Find all the solutions to the this equation.
If a two digit number has its digits reversed and the smaller of the two numbers is subtracted from the larger, prove the difference can never be prime.
We continue the discussion given in Euclid's Algorithm I, and here we shall discover when an equation of the form ax+by=c has no solutions, and when it has infinitely many solutions.
ABCD is a square. P is the midpoint of AB and is joined to C. A line from D perpendicular to PC meets the line at the point Q. Prove AQ = AD.
Investigate the number of points with integer coordinates on circles with centres at the origin for which the square of the radius is a power of 5.
Kyle and his teacher disagree about his test score - who is right?
Imagine two identical cylindrical pipes meeting at right angles and think about the shape of the space which belongs to both pipes. Early Chinese mathematicians call this shape the mouhefanggai.
This follows up the 'magic Squares for Special Occasions' article which tells you you to create a 4by4 magicsquare with a special date on the top line using no negative numbers and no repeats.
Here is a proof of Euler's formula in the plane and on a sphere together with projects to explore cases of the formula for a polygon with holes, for the torus and other solids with holes and the. . . .
Some diagrammatic 'proofs' of algebraic identities and inequalities.
Can you discover whether this is a fair game?
Toni Beardon has chosen this article introducing a rich area for practical exploration and discovery in 3D geometry
Fractional calculus is a generalisation of ordinary calculus where you can differentiate n times when n is not a whole number.
In this 7-sandwich: 7 1 3 1 6 4 3 5 7 2 4 6 2 5 there are 7 numbers between the 7s, 6 between the 6s etc. The article shows which values of n can make n-sandwiches and which cannot.
Euler found four whole numbers such that the sum of any two of the numbers is a perfect square...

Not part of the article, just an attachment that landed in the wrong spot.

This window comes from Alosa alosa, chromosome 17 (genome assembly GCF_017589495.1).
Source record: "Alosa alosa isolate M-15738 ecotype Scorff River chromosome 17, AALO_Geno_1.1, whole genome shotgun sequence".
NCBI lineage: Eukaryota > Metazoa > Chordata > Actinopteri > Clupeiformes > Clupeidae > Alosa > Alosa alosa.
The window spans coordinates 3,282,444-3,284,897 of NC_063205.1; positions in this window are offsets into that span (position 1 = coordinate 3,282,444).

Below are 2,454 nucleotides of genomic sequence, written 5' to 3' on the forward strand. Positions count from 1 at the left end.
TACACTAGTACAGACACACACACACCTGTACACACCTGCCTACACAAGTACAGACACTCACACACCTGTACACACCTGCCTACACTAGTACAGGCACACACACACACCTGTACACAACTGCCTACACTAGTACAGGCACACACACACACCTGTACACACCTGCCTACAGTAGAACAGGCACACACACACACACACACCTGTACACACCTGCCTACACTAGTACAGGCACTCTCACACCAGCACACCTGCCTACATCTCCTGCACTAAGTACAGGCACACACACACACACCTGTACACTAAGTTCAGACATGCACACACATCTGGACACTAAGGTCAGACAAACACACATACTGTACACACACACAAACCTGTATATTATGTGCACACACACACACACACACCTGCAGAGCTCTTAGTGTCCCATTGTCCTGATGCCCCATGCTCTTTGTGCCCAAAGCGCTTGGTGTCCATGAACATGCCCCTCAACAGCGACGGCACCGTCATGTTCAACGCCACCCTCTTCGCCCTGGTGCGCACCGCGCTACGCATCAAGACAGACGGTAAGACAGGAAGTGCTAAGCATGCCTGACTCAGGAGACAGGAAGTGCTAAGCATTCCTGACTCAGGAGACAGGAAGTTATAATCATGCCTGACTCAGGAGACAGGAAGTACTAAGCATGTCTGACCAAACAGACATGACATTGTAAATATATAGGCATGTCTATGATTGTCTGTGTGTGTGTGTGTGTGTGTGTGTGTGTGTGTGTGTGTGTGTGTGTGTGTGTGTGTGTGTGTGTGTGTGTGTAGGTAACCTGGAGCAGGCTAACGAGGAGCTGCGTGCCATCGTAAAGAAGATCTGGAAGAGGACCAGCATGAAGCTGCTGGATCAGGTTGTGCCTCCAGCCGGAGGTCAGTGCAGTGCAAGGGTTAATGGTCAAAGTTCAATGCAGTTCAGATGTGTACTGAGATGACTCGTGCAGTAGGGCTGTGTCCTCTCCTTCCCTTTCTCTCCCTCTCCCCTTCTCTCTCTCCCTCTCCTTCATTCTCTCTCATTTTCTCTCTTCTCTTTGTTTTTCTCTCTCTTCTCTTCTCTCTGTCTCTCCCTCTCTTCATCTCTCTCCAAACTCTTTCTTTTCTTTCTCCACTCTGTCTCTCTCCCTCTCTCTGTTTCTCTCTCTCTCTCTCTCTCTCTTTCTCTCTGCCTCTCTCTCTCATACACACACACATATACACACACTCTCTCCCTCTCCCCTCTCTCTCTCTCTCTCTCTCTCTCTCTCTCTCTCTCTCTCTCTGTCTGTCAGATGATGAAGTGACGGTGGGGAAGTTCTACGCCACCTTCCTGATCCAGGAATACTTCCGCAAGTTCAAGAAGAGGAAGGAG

Prove Pythagoras' Theorem using enlargements and scale factors.
Show that the arithmetic mean, geometric mean and harmonic mean of a and b can be the lengths of the sides of a right-angles triangle if and only if a = bx^3, where x is the Golden Ratio.
Can you explain why a sequence of operations always gives you perfect squares?
Clearly if a, b and c are the lengths of the sides of an equilateral triangle then a^2 + b^2 + c^2 = ab + bc + ca. Is the converse true?
An article which gives an account of some properties of magic squares.
This article discusses how every Pythagorean triple (a, b, c) can be illustrated by a square and an L shape within another square. You are invited to find some triples for yourself.
Some puzzles requiring no knowledge of knot theory, just a careful inspection of the patterns. A glimpse of the classification of knots and a little about prime knots, crossing numbers and. . . .
Four identical right angled triangles are drawn on the sides of a square. Two face out, two face in. Why do the four vertices marked with dots lie on one line?
Take a complicated fraction with the product of five quartics top and bottom and reduce this to a whole number. This is a numerical example involving some clever algebra.